In recent times, we’ve seen cities burn due to riots and violent protests, fights in stores over others wearing masks, increased crime in some of the major cities, all the while law enforcement across the country is vilified and constrained by their local leaders. Some cities have cut police budgets, which will reduce response times and necessary resources to solve crimes. Anymore, dialing ‘911’ may or may not bring help in time! Meanwhile, criminals continue unabated, secure in the knowledge that corrupt politicians will support them, and in many cases encourage their illicit activities.
More and more Americans have realized this and are becoming more self-reliant. Much like the original pioneers, the concept of being able to call for help is becoming a foreign concept. Having your necessary items ready at a moment’s notice is not new. The Mountain Men, the ‘Minutemen’ of the American colonies, all had a ‘possibles’ bag to carry along with their rifle. This would contain everything needed to fight with. The same thing is becoming a necessity today, and the smart individuals will have one with them.
The question then becomes, what to put in it? Remember this is not a bug out bag, which is what we have for when we’re not planning on coming back for a long period of time. Nor is it a dedicated rifle fighting bag that will have minimal extras outside of rifle magazines, a couple of pistol magazines, some medical gear, and that’s it. Your possible bag will have a variety of things that will allow us to get back home in a day or so, or hunker down in place for a little while.
We’re assuming that in this case you have your rifle with you. This could be an AR, an AK, an FAL, an M1 carbine, a PTR91, or whichever fighting rifle you choose. We’re also assuming you have your pistol with you, because if you have pants on, you should have your pistol on. I’ll tell you about my gear, and why I chose those items.
Rifle: this is a Wilson Combat SR Recon Tactical, with an Aimpoint CompM4 red dot sight, and a Surefire X300 600 lumen weaponlight. This was a gift from some dear friends, and is one of the best AR rifles I’ve had. The Aimpoint CompM4 was chosen because it uses common AA batteries, and has a battery life of 5 years. The Surefire light uses CR123 batteries, but isn’t used unless needed. Spare batteries for each are kept in the pistol grip.
Handgun: Glock 19 9mm semi auto. It’s pretty universal, magazines and parts are everywhere. Small enough to conceal all the time, large enough to be comfortable to shoot. It’s carried in a strongside Kydex hip holster from AAA Concealment, along with two magazines in a double magazine carrier from the same maker. The owner, Greg Yen, is a firearms instructor and successful competition shooter, and makes simple but solid gear.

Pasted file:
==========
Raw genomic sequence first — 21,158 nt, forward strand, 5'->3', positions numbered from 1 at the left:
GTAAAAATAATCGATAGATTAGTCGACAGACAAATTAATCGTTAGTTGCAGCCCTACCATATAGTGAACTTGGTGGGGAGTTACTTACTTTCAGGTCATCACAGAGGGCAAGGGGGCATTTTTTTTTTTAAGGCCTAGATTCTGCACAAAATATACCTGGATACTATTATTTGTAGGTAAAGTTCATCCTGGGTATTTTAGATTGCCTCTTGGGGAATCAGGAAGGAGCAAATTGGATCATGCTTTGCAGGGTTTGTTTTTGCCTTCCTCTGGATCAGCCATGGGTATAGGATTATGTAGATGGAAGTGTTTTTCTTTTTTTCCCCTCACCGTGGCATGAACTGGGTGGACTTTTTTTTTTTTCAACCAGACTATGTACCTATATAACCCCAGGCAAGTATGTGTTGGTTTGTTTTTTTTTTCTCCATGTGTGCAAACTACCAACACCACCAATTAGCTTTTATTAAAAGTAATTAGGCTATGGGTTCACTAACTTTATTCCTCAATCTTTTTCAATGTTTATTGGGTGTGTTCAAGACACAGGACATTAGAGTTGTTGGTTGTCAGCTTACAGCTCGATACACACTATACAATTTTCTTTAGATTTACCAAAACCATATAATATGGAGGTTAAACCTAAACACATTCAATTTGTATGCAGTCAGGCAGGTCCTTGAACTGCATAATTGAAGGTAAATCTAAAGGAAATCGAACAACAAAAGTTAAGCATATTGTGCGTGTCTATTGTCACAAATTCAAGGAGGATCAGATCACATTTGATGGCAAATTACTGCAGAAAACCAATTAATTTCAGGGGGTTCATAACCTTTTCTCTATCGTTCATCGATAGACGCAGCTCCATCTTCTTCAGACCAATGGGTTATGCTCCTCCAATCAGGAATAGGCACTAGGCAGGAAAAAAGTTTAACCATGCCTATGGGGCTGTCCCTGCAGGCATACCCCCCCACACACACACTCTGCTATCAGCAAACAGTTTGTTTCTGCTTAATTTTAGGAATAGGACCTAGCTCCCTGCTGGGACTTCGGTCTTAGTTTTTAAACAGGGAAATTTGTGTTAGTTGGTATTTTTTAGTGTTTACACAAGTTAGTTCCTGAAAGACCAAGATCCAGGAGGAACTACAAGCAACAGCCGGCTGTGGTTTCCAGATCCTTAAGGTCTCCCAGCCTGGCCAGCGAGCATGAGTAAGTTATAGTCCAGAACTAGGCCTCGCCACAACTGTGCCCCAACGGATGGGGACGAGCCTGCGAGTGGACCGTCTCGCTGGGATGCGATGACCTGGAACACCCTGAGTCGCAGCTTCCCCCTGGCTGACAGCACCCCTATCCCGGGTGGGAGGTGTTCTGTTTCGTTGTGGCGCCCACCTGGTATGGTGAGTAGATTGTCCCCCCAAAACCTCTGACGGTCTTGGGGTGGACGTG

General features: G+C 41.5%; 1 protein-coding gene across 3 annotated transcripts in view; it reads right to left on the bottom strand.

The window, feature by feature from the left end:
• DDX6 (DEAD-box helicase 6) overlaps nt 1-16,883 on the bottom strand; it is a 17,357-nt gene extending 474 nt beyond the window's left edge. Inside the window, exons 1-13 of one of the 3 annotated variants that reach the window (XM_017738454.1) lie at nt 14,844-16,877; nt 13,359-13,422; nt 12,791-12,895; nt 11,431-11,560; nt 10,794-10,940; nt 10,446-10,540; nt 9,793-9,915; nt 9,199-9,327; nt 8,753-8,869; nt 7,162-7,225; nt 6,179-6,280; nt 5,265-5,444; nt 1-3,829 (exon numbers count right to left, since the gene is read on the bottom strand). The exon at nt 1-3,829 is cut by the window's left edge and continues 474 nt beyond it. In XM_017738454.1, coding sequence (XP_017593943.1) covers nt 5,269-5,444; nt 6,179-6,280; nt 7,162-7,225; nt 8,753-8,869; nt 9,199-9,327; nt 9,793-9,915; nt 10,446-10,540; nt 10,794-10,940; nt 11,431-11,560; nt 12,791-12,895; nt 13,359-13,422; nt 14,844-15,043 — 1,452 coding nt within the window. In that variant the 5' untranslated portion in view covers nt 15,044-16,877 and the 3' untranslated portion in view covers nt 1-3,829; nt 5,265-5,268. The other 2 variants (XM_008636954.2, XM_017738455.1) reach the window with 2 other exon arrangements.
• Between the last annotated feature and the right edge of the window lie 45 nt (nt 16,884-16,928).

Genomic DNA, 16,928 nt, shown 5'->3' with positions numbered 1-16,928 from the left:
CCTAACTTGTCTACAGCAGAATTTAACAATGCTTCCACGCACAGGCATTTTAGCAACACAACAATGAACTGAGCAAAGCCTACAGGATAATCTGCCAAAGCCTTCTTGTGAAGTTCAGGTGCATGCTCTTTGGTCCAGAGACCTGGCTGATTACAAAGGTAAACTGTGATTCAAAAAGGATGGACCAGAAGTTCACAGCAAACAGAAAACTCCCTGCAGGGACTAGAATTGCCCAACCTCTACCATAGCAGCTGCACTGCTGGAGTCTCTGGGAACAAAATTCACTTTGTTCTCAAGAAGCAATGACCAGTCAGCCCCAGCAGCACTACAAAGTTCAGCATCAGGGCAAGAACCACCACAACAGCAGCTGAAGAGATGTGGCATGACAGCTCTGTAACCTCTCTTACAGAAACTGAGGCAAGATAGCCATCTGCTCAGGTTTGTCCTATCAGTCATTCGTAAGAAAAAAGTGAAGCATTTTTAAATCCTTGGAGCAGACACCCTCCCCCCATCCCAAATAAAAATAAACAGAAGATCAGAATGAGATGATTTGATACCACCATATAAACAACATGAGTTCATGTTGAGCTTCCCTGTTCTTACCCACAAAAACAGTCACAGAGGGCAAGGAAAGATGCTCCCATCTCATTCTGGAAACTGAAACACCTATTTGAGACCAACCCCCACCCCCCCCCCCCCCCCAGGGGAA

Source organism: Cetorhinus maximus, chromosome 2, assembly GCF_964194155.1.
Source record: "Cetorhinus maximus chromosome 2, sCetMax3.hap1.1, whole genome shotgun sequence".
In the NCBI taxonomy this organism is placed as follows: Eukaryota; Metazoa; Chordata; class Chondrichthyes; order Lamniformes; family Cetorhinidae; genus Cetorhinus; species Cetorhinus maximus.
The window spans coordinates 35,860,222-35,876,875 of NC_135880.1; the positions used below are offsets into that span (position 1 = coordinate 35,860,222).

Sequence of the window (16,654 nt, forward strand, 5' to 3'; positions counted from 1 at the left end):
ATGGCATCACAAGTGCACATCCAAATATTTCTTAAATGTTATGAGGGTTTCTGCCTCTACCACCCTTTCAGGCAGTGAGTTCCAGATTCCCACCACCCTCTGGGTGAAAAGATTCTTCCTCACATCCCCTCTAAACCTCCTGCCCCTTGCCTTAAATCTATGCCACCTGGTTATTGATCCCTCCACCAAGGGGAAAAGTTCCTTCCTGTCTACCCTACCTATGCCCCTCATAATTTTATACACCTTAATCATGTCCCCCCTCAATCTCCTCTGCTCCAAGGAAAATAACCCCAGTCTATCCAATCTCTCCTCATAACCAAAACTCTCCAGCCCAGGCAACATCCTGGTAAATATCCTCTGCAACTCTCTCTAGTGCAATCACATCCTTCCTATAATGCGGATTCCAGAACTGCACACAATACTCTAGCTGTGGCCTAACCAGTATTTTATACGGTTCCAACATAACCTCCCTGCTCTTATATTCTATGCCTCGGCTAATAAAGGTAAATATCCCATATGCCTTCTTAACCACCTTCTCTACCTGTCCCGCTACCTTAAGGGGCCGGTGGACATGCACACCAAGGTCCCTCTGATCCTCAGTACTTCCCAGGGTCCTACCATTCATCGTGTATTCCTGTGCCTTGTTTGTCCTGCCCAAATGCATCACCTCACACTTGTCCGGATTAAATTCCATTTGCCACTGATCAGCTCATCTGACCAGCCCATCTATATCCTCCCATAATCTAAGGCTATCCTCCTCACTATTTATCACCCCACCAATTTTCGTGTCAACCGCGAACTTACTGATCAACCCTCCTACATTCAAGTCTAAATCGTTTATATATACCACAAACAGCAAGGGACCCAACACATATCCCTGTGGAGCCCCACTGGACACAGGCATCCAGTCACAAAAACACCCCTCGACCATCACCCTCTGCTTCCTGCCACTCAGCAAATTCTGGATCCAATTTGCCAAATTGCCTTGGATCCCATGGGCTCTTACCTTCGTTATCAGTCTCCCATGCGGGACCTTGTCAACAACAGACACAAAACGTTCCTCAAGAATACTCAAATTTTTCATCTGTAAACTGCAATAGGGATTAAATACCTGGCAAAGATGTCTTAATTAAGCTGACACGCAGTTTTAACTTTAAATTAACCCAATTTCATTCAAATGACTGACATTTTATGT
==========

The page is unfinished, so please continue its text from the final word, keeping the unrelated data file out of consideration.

My bag is called the Rifle Bug Out Bag from Hawkepak . I’ve used this off and on since 2007 when I was working out of the US Embassy in Baghdad, and in several classes since then. It has three adjustable rifle magazine pouches, three adjustable pistol magazine pouches, a large pocket for a water bottle or canteen, several inside pockets, an adjustable shoulder strap, waist strap and leg strap. The bag is packed with the following items:
Nalgene water bottle. Staying hydrated is of utmost importance. Dehydration leads to exhaustion and poor decision making, all of which can be deadly. You can also use a Sawyer water bottle with the filtration system in it, which is about the same size.
Six AR magazines. The rifle magazine pouches are adjustable and will hold six AR magazines or three AK/M1A magazines. In my case, each Magpul magazine is loaded with 28 rounds of Black Hills 77gr Match ammo, giving me 168 extra rounds on top of the 28 already in my rifle.
Three Glock 17 magazines. These supplement the two I carry on my belt already. They each hold 17 rounds of Speer Gold Dot 124gr +P jacketed hollowpoints.
Now someone may ask why all the ammunition? I’m not counting on anyone coming to my rescue, and I don’t know how long I’ll be on my own. Most of my work keeps me at least 70 miles from home, so I have to plan on walking at least that far. The cavalry showing up in the nick of time only happens in the movies!
550 cord. Parachute cord, or ‘550’ cord as it’s commonly called, can be used for a multitude of things.
Pen and notepad. Recording dates and times, writing notes to yourself, or keeping track of events is easier when you have pen and paper. I use a lot of the Rite In The Rain notepads and space pens for this task.
Medical gear. This includes a CAT tourniquet, several pressure dressings, gloves, surgical tape and band-aids. In the event of social unrest, police and EMS will be overwhelmed, and having the ability to take care of injuries yourself is paramount. This is especially true if you have family with you. Watching a loved one bleed out because you didn’t have the right gear is not something you want to go through.